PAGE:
Whenever I get hired to work with a new owner advisor, they almost always “know” what they “want” me to help them with: an organizational chart, a compensation plan, finding a rainmaker, technology, etc. Yet, rarely are those things what their business really needs. In most cases, what the client is really requesting is help with growing their independent advisory business. In rare cases, they say that they want to become a better business owner. While I might start working with them on what they think they “want,” I’m slowly but surely training them to run their firms better — by focusing on what they most need.
Here are the key elements of what many advisors need to be a successful business owner:
1. Commit to decisions. This doesn’t seem like it would be a problem for advisors who want to run successful businesses. Yet, it’s surprising how many firm owners jump from one project to another at the first sign of difficulty, without giving any project a real chance to succeed. Equally as bad is not learning from what they’ve tried to do.
I’ve found the real cause of this “failure to commit” is that most firm owners don’t really know where they want their business to go. I’m not talking about a “business plan.”
As I’ve said before, detailed long-term business plans, more often than not, overwhelm business owners and put them into a state of mental paralysis. Instead, simply having a general idea of what you want your business to be is far less intimidating — and far more motivating.
Consequently, the first step to successfully growing an advisory business is defining what you mean by “growth.” Many firm owners define “growth” as increasing profits and/or revenues. But these are not the only measures of growth, and often they aren’t really what owner advisors want to get back from the businesses they build.
Though it’s nice to make more money, typically that is far down on most advisors’ priority lists. And, in a privately held business, owners can define “growth” any way they want to. Instead of income, independent advisors tend to value control over their working environment, personal and/or professional growth, and helping others.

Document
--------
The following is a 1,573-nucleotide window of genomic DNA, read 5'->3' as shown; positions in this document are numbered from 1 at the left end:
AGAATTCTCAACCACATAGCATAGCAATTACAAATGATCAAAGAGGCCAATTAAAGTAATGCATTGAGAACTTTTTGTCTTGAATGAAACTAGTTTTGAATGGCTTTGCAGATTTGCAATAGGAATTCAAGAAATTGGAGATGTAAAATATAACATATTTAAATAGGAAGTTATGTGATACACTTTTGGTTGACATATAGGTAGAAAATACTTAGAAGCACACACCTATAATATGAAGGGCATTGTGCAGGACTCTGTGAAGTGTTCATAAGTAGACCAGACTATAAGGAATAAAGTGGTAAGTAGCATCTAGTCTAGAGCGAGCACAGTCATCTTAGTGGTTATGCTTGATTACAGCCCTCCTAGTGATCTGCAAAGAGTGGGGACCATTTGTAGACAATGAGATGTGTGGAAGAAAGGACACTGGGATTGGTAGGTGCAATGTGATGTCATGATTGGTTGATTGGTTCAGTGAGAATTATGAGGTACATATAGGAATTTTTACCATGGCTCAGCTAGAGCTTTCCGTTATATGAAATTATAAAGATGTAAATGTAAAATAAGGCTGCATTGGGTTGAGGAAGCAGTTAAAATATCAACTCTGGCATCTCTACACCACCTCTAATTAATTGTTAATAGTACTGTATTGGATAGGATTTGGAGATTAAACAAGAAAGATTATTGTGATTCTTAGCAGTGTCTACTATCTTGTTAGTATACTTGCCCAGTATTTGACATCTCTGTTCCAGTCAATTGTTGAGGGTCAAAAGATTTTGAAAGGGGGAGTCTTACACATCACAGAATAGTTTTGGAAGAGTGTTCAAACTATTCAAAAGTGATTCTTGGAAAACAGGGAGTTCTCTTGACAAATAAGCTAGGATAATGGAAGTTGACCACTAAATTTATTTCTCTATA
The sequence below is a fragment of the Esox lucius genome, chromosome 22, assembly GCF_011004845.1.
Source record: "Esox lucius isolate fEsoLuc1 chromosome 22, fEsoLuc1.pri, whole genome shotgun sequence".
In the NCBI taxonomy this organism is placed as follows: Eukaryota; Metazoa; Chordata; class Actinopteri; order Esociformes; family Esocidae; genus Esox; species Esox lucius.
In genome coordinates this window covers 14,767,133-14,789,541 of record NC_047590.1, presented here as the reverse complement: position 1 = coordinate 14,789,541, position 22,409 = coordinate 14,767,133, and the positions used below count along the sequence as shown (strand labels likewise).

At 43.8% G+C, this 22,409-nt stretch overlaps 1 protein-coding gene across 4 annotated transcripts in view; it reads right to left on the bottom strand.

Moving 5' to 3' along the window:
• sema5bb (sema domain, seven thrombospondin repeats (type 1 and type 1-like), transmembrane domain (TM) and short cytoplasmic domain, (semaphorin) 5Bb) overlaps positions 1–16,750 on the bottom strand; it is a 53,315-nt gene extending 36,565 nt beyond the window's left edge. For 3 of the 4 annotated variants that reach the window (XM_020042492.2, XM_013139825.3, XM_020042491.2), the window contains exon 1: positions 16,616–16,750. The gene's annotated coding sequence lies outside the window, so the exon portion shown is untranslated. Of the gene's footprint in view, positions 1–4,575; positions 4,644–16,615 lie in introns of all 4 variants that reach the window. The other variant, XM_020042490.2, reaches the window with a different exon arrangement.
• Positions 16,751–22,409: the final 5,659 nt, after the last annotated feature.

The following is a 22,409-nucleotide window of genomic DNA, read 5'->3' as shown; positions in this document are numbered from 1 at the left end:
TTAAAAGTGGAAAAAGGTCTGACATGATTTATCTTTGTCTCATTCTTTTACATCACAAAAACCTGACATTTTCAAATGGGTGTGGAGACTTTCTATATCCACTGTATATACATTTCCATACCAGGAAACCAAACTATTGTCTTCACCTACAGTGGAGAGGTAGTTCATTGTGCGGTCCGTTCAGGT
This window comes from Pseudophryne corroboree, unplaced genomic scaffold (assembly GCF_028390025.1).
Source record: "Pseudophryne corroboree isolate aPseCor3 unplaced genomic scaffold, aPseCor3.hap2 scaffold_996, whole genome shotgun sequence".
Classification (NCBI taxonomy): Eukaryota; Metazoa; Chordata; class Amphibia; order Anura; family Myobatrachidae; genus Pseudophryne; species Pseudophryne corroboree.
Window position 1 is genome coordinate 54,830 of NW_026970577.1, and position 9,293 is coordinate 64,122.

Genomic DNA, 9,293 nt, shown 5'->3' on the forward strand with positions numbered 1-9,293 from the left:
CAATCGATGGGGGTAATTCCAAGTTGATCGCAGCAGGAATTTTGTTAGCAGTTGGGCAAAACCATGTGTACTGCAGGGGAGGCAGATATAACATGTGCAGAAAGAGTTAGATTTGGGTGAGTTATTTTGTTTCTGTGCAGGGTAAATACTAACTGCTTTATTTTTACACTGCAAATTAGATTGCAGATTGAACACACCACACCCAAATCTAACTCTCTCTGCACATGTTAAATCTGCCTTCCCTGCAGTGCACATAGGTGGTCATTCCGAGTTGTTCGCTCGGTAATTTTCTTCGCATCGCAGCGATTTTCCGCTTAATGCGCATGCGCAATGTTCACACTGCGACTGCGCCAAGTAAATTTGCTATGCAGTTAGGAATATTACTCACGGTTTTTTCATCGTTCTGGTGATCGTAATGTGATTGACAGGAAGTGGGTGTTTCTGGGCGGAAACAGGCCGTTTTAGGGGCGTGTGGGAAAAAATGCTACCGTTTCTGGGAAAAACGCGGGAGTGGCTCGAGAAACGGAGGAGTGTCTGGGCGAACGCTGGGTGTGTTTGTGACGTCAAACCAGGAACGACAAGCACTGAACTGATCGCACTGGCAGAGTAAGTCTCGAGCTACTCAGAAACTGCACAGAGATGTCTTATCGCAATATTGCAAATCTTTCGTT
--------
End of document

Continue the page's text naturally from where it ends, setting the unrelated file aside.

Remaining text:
There are many definitions of “growth” beyond more revenues, profits, and clients. Before a firm owner sets out to grow their business, I highly recommend they have a heart-to-heart talk with themselves — and possibly their spouse or significant other — about what they really want from their business.
If you define “growth” as one or more of these intangibles, your progress will be harder to measure. For instance, you could have substantial “growth” without anything appearing to be different. When we have a narrow definition of growth, it’s easy to forget about seeing what’s changed for the better.
If these are your goals, you should assess your progress beyond the profit and loss statement: Is your client service better, staff more knowledgeable, tech interface more user friendly? And are you becoming a better executive and owner? And perhaps most importantly, is your business becoming more mature? In other words, as a whole, is it better for you, for your employees, for your clients? It’s up to you as the owner and your partners to define what “successful” growth is for your business.
There’s nothing wrong with traditional business growth goals such as increased clients, revenues, and profits. However, with easily “quantifiable” goals, there is the danger of putting too much pressure on yourself and your staff in order to attain them.
For instance, today, many firm owners have a goal of attaining $1 billion in client assets under management. While that’s a worthy goal, underneath their bravado, the magnitude of it can be intimidating to many.
It’s far less stressful — and more successful — to have a general idea of what you’re trying to do, like grow AUM. And then take steps to do that. If you later get to $1 billion, great. If at some point along the way you realize your firm’s AUM is big enough, that’s fine, too.
Once a firm’s owner(s) defines what the “growth” of their business will look like, making decisions about what to do next becomes much easier. Rather than having some massive plan that extends far out into the future, you can simply make decisions about what steps to take next, one at a time.